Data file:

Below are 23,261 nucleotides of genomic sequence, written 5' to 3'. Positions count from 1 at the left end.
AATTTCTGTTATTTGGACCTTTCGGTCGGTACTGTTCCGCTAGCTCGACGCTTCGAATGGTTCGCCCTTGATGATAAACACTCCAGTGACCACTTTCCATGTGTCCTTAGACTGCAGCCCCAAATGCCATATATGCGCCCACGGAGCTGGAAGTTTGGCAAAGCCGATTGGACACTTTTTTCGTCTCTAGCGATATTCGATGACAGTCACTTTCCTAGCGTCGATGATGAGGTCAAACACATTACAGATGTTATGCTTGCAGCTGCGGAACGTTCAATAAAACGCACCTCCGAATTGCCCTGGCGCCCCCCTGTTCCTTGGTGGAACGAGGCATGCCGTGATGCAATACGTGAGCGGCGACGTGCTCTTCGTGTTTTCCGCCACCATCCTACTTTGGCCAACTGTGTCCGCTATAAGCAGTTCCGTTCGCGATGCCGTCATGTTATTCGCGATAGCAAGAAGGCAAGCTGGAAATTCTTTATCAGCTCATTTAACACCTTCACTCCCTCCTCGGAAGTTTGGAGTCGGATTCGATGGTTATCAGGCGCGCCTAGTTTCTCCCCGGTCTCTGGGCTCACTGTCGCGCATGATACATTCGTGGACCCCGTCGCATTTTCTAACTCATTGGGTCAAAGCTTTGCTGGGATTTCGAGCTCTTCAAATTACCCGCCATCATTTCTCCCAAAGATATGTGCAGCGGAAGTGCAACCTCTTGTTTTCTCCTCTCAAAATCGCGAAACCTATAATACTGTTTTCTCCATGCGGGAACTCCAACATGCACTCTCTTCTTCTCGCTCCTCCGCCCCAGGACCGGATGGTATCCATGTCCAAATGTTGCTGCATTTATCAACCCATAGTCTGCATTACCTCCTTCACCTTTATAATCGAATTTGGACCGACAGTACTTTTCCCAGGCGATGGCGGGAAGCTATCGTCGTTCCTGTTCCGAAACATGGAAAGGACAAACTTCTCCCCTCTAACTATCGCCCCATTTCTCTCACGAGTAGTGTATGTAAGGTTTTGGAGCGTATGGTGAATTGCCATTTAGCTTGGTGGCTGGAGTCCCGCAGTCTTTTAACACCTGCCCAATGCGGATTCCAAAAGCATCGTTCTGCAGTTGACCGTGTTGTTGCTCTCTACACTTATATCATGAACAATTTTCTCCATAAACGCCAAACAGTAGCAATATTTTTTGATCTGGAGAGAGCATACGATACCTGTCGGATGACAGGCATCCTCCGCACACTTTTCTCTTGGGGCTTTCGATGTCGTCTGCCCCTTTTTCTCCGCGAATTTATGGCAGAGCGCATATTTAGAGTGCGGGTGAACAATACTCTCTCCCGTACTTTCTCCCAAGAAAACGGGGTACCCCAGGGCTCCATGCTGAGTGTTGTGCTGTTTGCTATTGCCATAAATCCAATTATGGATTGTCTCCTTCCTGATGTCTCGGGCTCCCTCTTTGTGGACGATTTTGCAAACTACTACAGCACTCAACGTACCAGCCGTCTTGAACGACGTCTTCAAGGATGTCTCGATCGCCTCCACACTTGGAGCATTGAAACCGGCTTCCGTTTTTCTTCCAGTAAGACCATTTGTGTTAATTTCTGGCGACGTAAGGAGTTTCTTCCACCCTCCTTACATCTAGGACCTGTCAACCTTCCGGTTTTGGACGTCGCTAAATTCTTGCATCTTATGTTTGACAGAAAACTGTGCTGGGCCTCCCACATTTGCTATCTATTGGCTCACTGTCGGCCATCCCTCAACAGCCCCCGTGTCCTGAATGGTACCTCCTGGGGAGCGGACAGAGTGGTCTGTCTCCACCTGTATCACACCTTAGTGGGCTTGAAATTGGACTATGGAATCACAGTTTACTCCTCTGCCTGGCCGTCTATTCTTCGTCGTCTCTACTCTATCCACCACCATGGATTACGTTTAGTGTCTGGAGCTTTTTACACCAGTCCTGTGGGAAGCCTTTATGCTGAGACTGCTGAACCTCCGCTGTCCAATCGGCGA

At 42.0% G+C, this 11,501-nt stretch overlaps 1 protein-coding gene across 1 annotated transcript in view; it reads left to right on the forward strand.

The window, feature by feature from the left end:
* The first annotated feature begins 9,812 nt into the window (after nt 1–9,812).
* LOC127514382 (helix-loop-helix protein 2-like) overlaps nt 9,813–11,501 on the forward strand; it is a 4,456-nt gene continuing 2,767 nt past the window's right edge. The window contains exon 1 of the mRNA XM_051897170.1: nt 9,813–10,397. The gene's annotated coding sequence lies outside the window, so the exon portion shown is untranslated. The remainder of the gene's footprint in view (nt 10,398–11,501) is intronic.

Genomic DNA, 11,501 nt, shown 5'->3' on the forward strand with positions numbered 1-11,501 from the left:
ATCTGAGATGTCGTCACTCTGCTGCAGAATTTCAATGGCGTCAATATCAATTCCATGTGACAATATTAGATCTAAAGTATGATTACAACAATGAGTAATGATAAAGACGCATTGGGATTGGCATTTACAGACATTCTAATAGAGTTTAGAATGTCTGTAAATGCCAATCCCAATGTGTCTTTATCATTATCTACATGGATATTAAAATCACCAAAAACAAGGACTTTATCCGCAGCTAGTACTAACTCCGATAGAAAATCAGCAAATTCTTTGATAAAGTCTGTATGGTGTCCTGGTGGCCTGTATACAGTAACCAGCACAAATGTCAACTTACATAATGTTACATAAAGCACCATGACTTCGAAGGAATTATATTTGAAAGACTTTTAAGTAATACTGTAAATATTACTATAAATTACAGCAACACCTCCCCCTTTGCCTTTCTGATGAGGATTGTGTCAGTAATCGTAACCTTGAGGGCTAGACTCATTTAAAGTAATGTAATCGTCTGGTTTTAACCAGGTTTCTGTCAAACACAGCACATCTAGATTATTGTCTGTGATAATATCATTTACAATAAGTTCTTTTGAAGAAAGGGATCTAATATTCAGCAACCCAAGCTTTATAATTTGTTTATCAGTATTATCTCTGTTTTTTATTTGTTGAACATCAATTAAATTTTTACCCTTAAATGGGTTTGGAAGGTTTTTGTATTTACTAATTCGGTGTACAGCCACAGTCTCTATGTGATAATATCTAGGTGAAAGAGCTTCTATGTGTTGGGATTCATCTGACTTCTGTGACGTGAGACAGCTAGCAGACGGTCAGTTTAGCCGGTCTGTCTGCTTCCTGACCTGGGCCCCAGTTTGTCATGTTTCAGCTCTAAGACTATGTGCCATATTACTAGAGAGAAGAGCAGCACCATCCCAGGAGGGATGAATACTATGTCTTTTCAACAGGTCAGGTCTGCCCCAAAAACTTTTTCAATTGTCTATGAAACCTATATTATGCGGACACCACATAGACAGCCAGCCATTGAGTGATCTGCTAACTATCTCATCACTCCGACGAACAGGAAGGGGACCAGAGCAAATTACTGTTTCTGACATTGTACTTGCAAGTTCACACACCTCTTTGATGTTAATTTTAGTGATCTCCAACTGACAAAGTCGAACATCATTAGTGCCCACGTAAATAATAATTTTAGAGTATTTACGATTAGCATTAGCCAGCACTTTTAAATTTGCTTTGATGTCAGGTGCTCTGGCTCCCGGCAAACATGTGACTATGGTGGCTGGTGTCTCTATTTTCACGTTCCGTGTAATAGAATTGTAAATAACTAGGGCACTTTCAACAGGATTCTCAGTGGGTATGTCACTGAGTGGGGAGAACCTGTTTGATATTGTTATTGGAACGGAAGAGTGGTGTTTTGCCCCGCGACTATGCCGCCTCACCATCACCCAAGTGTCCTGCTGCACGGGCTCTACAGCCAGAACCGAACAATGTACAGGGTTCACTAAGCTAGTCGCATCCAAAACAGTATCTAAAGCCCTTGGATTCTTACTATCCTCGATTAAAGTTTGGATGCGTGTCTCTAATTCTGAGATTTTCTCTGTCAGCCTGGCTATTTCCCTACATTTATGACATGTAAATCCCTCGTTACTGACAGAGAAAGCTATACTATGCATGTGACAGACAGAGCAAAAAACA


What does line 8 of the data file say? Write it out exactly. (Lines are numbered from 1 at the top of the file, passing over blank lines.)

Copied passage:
ATCTGAGATGTCGTCACTCTGCTGCAGAATTTCAATGGCGTCAATATCAATTCCATGTGACAATATTAGATCTAAAGTATGATTACAACAATGAGTAATGATAAAGACGCATTGGGATTGGCATTTACAGACATTCTAATAGAGTTTAGAATGTCTGTAAATGCCAATCCCAATGTGTCTTTATCATTATCTACATGGATATTAAAATCACCAAAAACAAGGACTTTATCCGCAGCTAGTACTAACTCCGATAGAAAATCAGCAAATTCTTTGATAAAGTCTGTATGGTGTCCTGGTGGCCTGTATACAGTAACCAGCACAAATGTCAACTTACATAATGTTACATAAAGCACCATGACTTCGAAGGAATTATATTTGAAAGACTTTTAAGTAATACTGTAAATATTACTATAAATTACAGCAACACCTCCCCCTTTGCCTTTCTGATGAGGATTGTGTCAGTAATCGTAACCTTGAGGGCTAGACTCATTTAAAGTAATGTAATCGTCTGGTTTTAACCAGGTTTCTGTCAAACACAGCACATCTAGATTATTGTCTGTGATAATATCATTTACAATAAGTTCTTTTGAAGAAAGGGATCTAATATTCAGCAACCCAAGCTTTATAATTTGTTTATCAGTATTATCTCTGTTTTTTATTTGTTGAACATCAATTAAATTTTTACCCTTAAATGGGTTTGGAAGGTTTTTGTATTTACTAATTCGGTGTACAGCCACAGTCTCTATGTGATAATATCTAGGTGAAAGAGCTTCTATGTGTTGGGATTCATCTGACTTCTGTGACGTGAGACAGCTAGCAGACGGTCAGTTTAGCCGGTCTGTCTGCTTCCTGACCTGGGCCCCAGTTTGTCATGTTTCAGCTCTAAGACTATGTGCCATATTACTAGAGAGAAGAGCAGCACCATCCCAGGAGGGATGAATACTATGTCTTTTCAACAGGTCAGGTCTGCCCCAAAAACTTTTTCAATTGTCTATGAAACCTATATTATGCGGACACCACATAGACAGCCAGCCATTGAGTGATCTGCTAACTATCTCATCACTCCGACGAACAGGAAGGGGACCAGAGCAAATTACTGTTTCTGACATTGTACTTGCAAGTTCACACACCTCTTTGATGTTAATTTTAGTGATCTCCAACTGACAAAGTCGAACATCATTAGTGCCCACGTAAATAATAATTTTAGAGTATTTACGATTAGCATTAGCCAGCACTTTTAAATTTGCTTTGATGTCAGGTGCTCTGGCTCCCGGCAAACATGTGACTATGGTGGCTGGTGTCTCTATTTTCACGTTCCGTGTAATAGAATTGTAAATAACTAGGGCACTTTCAACAGGATTCTCAGTGGGTATGTCACTGAGTGGGGAGAACCTGTTTGATATTGTTATTGGAACGGAAGAGTGGTGTTTTGCCCCGCGACTATGCCGCCTCACCATCACCCAAGTGTCCTGCTGCACGGGCTCTACAGCCAGAACCGAACAATGTACAGGGTTCACTAAGCTAGTCGCATCCAAAACAGTATCTAAAGCCCTTGGATTCTTACTATCCTCGATTAAAGTTTGGATGCGTGTCTCTAATTCTGAGATTTTCTCTGTCAGCCTGGCTATTTCCCTACATTTATGACATGTAAATCCCTCGTTACTGACAGAGAAAGCTATACTATGCATGTGACAGACAGAGCAAAAAACA